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Children

Photograph of Marine giving candy to an interned childOregon,

Marine Corps. Via ibiblio.org

Children have historically been victims of warfare rather than participants. This mostly remained true during the Second World War. However, older children were sometimes recruited for work or even for military service by desperate governments, while younger children were often evacuated to rural areas to escape strategic bombing or other forms of attack.

Where the line between young adults and older children was drawn depended on both culture and circumstances. In Japan the line was usually drawn at age 20, while the United States usually put the line at age 18. However, both powers made exceptions to the general rule. 

The war had adverse effects on children other than physical danger or the threat of military recruitment. In the United States, child care was sorely lacking for industrial workers who flocked to wartime factories, and the phenomenon of "latchkey children" made its first appearance. "Juvenile delinquency rates skyrocketed during the war years" (Flynn 1993), and by March 1944, 17-year-old males became the leading criminal demographic. Teenage girls enamored of anything wearing a uniform became an army of camp followers on the West Coast, where they were known as "V-girls" or "khaki-whackies." Rates of venereal disease and pregnancy among unmarried teenage girls doubled in the San Francisco area, and arrests of girls under 21 increased 130 percent between 1941 and 1944. Most were for prostitution, but burglaries by girls jumped 30%. Sensational crimes committed by young people were widely reported in the newspapers, including a gang rape by teenagers in a crowded theater in the Bronx and the murder by an 18-year-old of his father, stepmother, grandparents, and brother. One girl in Renton, Washington, claimed she had had sex with ninety boys in order to gain admission to a youth gang.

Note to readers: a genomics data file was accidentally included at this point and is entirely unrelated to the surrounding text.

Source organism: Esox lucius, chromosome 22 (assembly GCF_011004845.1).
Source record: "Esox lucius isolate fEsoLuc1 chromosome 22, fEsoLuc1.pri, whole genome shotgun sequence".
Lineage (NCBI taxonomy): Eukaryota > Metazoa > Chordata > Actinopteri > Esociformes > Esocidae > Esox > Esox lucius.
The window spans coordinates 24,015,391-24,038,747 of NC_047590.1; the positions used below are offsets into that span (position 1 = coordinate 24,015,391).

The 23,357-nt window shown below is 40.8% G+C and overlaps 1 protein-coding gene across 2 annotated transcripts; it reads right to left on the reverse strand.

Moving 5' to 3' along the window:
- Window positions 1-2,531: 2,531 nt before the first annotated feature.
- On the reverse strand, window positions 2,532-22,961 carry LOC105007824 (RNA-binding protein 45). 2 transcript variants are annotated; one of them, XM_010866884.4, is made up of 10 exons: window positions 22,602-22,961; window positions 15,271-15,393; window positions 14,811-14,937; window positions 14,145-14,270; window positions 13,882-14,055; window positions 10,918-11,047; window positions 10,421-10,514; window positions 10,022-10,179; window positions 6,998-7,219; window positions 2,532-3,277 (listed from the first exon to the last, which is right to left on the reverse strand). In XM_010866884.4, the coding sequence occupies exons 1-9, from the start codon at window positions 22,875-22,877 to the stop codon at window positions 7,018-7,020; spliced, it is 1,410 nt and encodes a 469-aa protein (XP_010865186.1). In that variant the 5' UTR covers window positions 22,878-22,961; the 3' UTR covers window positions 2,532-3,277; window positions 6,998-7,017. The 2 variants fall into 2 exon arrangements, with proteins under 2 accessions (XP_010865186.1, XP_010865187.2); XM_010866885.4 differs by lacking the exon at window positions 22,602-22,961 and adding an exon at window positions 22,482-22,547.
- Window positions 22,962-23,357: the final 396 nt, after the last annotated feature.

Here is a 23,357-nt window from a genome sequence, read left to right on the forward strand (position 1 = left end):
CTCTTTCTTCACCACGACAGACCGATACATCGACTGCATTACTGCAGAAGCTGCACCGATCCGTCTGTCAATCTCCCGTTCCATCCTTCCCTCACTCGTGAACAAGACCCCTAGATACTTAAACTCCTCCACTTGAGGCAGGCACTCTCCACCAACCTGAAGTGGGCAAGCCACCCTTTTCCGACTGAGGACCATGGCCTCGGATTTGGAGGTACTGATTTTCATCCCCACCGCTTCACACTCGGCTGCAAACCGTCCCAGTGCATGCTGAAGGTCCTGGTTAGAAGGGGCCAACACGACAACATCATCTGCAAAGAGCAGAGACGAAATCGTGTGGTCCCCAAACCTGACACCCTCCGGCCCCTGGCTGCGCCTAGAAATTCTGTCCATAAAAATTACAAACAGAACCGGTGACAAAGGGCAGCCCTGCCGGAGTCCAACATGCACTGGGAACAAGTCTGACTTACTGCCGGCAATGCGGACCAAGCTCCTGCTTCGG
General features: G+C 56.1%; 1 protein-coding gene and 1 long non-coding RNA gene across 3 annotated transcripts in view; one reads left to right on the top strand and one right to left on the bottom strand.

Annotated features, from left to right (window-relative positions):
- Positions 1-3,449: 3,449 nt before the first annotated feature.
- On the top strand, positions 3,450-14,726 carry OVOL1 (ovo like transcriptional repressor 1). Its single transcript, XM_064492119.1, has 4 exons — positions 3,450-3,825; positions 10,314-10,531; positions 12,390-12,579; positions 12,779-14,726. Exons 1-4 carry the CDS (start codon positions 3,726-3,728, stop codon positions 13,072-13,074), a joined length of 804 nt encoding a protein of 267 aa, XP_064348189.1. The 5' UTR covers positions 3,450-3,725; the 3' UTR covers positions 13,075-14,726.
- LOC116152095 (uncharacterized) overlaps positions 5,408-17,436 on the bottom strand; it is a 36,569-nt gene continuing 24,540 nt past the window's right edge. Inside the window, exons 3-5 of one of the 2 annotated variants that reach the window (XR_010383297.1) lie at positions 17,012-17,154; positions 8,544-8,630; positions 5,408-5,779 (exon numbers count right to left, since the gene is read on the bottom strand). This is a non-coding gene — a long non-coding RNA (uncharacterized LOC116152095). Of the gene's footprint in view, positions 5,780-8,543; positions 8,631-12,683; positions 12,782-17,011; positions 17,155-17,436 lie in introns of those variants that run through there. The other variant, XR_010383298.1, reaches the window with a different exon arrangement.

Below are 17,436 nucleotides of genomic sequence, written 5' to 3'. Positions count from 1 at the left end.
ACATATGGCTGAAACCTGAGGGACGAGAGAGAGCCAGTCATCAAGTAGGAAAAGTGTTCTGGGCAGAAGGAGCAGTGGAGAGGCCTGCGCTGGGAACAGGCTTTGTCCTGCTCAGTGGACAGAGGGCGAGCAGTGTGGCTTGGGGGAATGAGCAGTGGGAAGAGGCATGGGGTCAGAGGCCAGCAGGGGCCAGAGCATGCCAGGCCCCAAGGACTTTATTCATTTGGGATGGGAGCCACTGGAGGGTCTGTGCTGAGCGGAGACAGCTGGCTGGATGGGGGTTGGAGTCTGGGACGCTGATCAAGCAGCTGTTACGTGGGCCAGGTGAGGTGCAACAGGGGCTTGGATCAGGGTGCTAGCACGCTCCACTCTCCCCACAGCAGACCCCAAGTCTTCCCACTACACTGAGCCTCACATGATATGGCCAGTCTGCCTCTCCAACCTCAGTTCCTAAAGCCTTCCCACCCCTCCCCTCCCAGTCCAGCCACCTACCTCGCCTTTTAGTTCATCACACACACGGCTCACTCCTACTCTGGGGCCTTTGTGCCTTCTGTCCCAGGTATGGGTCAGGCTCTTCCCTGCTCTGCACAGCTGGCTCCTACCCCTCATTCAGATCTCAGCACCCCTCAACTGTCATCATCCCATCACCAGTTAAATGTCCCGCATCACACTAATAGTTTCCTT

Japan. By 1944 the manpower shortage in Japan was severe enough that men under the age of 20, the usual age for conscription into military service, were pressured to volunteer. Some were boys as young as 15. Conscription reached a peak after a 26 February 1945 decree for a massive mobilization, in three stages, to meet the threat of an Allied invasion. Males as young as 15 and females as young as 17 were to be enrolled in the National Resistance Program, a militia force armed with little more than bamboo spears.

Sometimes the shortage of medical personnel was made up by conscripting whole schools of teenage girls, who received little training before being shipped to the combat areas.

United States. In the United States, the armed services were forbidden to recruit children under the age of 17, and 17-year-olds could be inducted only with their parents' consent. The minimum age subject to the draft was set at 20 after war broke out and lowered to 18 in November 1942.

Children under 16 were forbidden by law to work in most occupations. There were limited exceptions for children of 14 or 15 years of age in activities such as farming.

China. The Chinese Red Cross, under Dr. R.K.S. Lim, recruited large numbers of Chinese Boy Scouts, who gave valuable service and were praised for their reliability and intelligence. 

References

Klein (2013)
Marston (2005)
Parrish (1978)
U.S. Department of Labor (1945; accessed 2011-8-8)



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